Navigating the Ed Policy Storms: Measure Success

stormsIt is not enough to do your best; you must know what to do, then do your best. – W. Edward Deming

A few months ago, I proposed that each Christian school and Christian school leader must answer the following questions about their institution in order to navigate a way through these turbulent times in education policy:

  1. Why does your school exist? (Part I)
  2. What makes your school distinct? (Part II)
  3. How does your school measure student learning, institutional success, and organizational health?
  4. Who are you connected to and aligned with as part of a local and national professional network?

Like all quality institutions we need to know who we are, where we are going, how we are going to get there, and with whom we are in this venture. The biggest difficulty I see for the success of Christian schools within a world of inconsistency is that most school leaders can’t explain their quality outside factors that can be attributed to the demographics of the student body.

When NCLB was new and the ideas of accountability through assessment had entered the conversation I was asked whether my students were succeeding. I gave the traditional measures of hard work and behavior and then began to pontificate anecdotally. To my benefit I was challenged on my answer, which is a question/statement that has remained with me ever since in my pursuit for better classroom learning, school culture, and institutional success. My inquisitor asked, “How do you really know when you’re work and student effort has been successful?”

Measure Success

Let’s be forthright though and acknowledge that we can never fully know the completeness of our work; however, I rather know as much about the incompleteness than take an anecdotal stab in the dark. When working within the Christian school movement, I find that we are a decade behind our professional counterparts in public, charter, and independent schools in measuring success, and I desire that Christian schools become places where data is collected and analyzed. These are basic areas of data collection schools should use in order to discern measures of success:

  1. Academic Success
  2. Spiritual Development
  3. Student Engagement
  4. Institutional Culture and Organizational Health
  5. Fiscal Viability
  6. Market Research and Enrollment Analytics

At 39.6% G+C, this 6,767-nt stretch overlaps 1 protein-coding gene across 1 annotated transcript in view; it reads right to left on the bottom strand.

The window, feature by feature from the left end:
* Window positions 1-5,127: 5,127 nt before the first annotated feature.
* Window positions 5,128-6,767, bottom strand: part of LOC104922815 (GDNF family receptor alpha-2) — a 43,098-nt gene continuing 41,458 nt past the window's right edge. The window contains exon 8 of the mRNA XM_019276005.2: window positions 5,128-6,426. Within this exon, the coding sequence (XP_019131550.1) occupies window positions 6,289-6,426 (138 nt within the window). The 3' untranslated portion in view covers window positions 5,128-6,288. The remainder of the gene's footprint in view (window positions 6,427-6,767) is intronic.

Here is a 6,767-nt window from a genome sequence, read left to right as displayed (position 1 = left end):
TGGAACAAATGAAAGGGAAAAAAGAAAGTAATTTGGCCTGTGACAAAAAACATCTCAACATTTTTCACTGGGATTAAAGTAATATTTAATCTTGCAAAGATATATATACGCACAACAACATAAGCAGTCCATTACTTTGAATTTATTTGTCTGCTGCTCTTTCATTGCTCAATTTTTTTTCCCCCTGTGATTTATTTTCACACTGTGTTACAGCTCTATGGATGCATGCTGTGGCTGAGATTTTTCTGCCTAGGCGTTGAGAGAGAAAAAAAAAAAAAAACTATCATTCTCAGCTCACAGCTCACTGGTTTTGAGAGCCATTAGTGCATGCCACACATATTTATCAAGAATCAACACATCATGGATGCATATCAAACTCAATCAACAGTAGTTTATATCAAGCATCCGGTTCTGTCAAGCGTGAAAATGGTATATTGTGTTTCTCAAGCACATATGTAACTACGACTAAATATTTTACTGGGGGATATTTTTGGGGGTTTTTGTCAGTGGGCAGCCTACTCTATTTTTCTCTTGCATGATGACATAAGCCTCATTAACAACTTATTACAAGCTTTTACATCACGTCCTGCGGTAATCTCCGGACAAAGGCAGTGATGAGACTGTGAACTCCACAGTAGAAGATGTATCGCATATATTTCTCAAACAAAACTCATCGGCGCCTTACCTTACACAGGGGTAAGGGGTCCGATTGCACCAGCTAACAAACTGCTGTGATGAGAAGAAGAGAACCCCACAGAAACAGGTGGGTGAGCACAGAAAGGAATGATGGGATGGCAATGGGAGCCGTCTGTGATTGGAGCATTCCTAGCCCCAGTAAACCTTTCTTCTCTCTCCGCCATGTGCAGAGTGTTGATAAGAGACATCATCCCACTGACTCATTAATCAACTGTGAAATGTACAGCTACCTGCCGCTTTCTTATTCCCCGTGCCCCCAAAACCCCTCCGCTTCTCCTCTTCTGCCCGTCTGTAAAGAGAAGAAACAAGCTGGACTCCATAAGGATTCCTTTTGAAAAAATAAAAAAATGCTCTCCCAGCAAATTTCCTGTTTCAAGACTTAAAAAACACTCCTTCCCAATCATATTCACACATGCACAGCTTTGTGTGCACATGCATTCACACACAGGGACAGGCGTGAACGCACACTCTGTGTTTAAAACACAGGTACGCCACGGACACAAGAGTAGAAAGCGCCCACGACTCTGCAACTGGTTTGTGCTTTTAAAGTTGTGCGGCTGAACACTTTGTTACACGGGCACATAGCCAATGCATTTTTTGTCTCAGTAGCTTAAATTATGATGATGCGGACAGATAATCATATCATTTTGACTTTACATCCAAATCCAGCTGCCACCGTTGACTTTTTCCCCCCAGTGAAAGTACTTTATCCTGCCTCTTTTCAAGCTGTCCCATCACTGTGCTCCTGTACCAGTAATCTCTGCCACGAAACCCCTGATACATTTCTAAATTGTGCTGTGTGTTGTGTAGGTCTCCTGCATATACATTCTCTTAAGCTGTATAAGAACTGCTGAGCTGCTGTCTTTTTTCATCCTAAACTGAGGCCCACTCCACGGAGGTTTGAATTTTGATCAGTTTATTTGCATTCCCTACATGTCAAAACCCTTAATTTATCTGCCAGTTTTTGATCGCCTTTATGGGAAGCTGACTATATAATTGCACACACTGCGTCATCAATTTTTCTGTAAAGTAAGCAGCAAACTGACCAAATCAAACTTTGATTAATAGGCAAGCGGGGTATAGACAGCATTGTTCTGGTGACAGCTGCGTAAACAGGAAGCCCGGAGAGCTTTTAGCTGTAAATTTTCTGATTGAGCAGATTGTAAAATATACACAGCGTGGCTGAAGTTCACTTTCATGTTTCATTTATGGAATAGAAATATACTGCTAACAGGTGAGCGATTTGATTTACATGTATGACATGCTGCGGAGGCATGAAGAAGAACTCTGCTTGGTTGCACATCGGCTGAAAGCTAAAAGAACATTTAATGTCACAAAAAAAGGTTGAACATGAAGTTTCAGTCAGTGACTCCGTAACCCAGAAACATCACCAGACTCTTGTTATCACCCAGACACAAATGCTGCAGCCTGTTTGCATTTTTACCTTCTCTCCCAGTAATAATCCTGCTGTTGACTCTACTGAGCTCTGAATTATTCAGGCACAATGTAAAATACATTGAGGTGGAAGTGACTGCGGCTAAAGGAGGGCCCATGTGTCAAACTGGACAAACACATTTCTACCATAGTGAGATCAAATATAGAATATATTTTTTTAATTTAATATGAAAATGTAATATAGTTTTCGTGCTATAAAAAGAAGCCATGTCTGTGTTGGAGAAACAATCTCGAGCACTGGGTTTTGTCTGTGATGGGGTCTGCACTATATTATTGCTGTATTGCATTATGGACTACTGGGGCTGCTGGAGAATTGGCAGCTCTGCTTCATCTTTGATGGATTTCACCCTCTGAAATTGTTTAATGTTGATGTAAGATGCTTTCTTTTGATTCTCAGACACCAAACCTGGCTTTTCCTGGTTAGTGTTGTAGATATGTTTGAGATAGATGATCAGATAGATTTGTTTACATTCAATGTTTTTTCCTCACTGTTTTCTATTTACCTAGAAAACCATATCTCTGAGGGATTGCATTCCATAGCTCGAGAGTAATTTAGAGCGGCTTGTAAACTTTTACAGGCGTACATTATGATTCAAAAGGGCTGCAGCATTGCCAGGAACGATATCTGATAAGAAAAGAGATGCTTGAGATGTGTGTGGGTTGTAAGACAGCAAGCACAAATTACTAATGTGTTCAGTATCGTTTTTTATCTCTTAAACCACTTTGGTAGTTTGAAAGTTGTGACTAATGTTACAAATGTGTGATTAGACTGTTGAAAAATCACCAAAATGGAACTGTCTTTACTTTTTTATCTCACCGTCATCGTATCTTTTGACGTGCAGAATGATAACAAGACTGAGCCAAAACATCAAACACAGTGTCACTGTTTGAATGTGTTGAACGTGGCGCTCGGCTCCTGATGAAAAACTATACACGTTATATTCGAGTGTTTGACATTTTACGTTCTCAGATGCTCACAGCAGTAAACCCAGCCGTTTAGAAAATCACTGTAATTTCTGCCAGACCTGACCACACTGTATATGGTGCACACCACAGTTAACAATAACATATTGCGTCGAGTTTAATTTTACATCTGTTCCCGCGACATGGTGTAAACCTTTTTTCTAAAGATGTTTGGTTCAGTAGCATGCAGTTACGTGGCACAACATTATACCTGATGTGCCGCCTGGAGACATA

7. Alumni Outcomes
  8. Each of these could entail a blog of their own, and I hope others will write on how they gather data on each; however, it is important to collect as much data as possible to begin to put together some semblance of understanding of mission success.

Compare Success

A key to understanding your own success is being able to compare that success with local public and private schools as well as national trends or guidelines for healthy schools. You may not find all of the comparable information that you would like, but you will begin to develop a data set that allows you to make greater judgments in regards to the quality of your school and the educational product it delivers.

Communicate Success

You cannot keep this information private, but you don’t necessarily need to share all of the information with everyone. However, when you do use the data in an honest way it can catalyze change and innovation, provide a real marketing narrative, and create opportunities for celebration within the institution. In comparison, most schools change on a whim, market the blessings of demographic quality rather than areas of institutional quality, and bemoan inadequacies while rarely celebrating successful initiatives.

Strive for Greater Mission Success

This data development will allow you to navigate the “Ed Policy Storms” with greater clarity and success because you will have better information on your own institution and where it fits within the larger educational community. Knowing where you are at in regards to mission success will allow you to make more informed and tactical decisions as to changes, initiatives, and improvements that seem to constantly bombard us from education researchers and policymakers.

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